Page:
Legal Blog

Updates to the H-1B Work Visa Petition Process for 2020 Applicants and What Employers Need to Know

Originally posted 2.28.20, no content changes. 

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The process for obtaining H-1B visas, which allow employers to hire foreign nationals to work in the U.S., has undergone significant revisions. These changes impact new hires that have recently graduated from U.S. universities, as well as foreign workers applying to jobs from overseas, or those workers who are already in the U.S. but changing to H-1B visas from another previous visa status.

Changes by the U.S. Citizenship and Immigration Services have gone into effect this year, impacting employers who rely on foreign national employees and candidates looking to start work in October 2020. In December 2019 the USCIS announced a successful test run of the new H-1B registration system, which introduced key changes to the filing and lottery process that both employers and workers should be made aware of.

The advantage of this system is that the bulk of the petition process takes place after the lottery selection has been made. In the past, fully completed petitions supported by the legally mandated evidence were due even before the lottery took place. Under the present system, employers can participate in the lottery in an abbreviated process and avoid spending time and money on applications that eventually do not get past the lottery stage.

The USCIS has introduced a new online-only H-1B Registration tool, which according to an official statement “[streamlines the] processing by reducing paperwork and data exchange.” An initial registration period will run from March 1 through March 20, 2020. The new tool, which was first seen in a nearly-identical preliminary phase during late 2019, requires less information about the sponsored applicant to be provided by employers than in previous years. Employers are no longer required to submit a certified Labor Condition Application or provide information regarding wages and other details of employment during the registration process.

To access the Online Registration tool, employers and attorneys sponsoring beneficiaries must create accounts with the USCIS here.

Candidates looking to submit H-1B registration require a sponsor or employer to be considered for a work visa. The current quota cap for H-1B visas is 65,000 for regular registrants and 20,000 for registrants with master’s degrees. To obtain a work visa, candidates must first be successful in a lottery via a computer-generated random lottery. Registrants are expected to be made aware of their lottery status by April 1.  Unselected registered candidates are placed on a list of reserves.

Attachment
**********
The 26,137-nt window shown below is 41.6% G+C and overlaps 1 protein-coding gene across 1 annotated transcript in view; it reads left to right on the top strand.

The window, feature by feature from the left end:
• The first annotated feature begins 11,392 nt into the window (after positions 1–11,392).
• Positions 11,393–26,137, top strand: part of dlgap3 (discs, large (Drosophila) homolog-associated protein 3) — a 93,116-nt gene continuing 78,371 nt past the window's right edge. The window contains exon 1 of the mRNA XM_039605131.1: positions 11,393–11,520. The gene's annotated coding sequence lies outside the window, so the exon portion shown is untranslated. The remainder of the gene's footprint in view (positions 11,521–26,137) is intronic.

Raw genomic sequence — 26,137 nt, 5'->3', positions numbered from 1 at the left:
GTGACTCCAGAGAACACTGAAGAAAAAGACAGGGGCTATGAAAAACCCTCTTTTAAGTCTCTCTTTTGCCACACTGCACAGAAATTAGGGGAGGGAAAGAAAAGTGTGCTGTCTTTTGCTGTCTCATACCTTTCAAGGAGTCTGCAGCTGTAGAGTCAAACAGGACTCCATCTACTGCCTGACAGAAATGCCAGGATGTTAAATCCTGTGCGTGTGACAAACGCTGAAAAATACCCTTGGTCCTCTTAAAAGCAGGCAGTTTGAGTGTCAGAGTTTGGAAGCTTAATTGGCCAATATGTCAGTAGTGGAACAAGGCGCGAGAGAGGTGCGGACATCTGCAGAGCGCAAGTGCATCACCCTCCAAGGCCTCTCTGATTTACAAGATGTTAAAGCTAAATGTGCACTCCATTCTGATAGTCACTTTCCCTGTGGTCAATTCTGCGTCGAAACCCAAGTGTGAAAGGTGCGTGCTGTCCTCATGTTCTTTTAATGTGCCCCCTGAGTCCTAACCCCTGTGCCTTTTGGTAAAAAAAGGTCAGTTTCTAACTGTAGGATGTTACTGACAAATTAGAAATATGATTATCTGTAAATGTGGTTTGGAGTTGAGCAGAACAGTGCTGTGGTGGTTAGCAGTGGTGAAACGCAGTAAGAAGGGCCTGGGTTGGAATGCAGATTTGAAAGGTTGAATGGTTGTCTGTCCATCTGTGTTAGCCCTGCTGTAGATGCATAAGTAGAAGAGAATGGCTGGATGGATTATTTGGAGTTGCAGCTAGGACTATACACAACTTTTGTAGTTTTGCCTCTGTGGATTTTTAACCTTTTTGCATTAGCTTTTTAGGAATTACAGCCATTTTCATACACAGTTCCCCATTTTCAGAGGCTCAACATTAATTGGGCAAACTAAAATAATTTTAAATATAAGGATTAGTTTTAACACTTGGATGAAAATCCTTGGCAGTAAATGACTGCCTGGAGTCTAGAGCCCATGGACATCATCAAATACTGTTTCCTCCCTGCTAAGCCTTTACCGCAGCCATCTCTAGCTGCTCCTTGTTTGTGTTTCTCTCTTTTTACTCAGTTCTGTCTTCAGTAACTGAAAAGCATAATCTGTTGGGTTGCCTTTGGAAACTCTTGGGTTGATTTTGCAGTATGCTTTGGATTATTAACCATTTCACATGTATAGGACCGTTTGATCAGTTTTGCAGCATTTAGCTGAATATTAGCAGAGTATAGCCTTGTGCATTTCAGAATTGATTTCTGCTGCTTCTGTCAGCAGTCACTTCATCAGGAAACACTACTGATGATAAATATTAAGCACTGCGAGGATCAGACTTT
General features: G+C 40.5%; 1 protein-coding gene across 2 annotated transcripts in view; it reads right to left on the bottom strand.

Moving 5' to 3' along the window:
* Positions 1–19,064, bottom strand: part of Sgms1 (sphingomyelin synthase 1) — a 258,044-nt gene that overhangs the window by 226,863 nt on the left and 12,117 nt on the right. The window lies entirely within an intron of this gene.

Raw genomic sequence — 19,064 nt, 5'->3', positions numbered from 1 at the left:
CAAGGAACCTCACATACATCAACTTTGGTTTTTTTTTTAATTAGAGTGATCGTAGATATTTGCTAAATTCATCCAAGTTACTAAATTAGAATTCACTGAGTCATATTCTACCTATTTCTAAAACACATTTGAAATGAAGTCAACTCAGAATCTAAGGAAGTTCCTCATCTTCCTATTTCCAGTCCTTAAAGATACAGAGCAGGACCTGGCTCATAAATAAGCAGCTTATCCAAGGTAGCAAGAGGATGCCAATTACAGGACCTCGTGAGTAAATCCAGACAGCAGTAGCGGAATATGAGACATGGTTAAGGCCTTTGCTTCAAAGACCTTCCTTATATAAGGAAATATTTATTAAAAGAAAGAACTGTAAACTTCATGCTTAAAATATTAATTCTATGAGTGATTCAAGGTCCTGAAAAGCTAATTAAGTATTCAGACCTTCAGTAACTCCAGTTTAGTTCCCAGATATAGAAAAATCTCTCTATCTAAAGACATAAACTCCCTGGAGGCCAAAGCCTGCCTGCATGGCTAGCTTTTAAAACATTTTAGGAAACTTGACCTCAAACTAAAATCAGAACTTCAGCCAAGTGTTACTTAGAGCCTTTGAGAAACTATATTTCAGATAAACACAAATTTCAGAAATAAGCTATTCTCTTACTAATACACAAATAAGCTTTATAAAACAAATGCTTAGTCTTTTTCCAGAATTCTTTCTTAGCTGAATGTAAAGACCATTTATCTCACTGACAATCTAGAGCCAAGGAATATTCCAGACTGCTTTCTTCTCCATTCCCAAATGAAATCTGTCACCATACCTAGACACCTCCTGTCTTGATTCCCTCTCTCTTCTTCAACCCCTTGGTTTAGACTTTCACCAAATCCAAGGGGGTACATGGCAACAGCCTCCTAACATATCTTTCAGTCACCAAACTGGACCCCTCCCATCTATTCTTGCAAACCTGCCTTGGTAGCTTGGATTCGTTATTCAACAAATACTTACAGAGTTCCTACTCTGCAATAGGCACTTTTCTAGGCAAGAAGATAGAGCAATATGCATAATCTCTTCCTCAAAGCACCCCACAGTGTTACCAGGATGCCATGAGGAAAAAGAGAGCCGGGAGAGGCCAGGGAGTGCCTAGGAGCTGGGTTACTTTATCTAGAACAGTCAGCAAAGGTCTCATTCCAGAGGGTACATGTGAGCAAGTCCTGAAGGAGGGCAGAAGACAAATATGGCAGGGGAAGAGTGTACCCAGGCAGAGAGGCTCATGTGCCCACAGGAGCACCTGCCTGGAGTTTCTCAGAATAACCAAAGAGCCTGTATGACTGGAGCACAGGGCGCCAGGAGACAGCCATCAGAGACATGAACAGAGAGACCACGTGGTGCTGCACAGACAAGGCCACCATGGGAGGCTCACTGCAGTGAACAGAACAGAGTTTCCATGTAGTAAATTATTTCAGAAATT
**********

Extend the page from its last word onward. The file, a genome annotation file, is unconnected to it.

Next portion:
Full details regarding the new registration process are publicly available and can be found in the DHS Federal Register found here. If you have any questions about H-1B Visas or would like further information about this or any other immigration law matter, please contact me.


Headshot of Mohammad Ali Syed, principal attorney with the Employmeny Law Group Practice in Bethesda, | 240.507.1784

Over the past twenty years Mohammad (Mo) Ali Syed has developed a thriving immigration, litigation and international business practice.  In Immigration Law, for individuals, his experience includes family-based immigration, sponsorship, fiancé visas, asylum, naturalization, and U.S. citizenship. He has obtained EB1 expedited green cards for aliens of extraordinary ability in the sciences, arts, education, business, and athletics. For businesses, Mr. Syed has vast experience with nonimmigrant and immigrant visas including H-1B, PERM (employment-based green cards), E1/E2 treaty traders and investor visas, L1 intracompany transfer visas, O, P, foreign professionals, and multinational managers and EB5 investor green cards.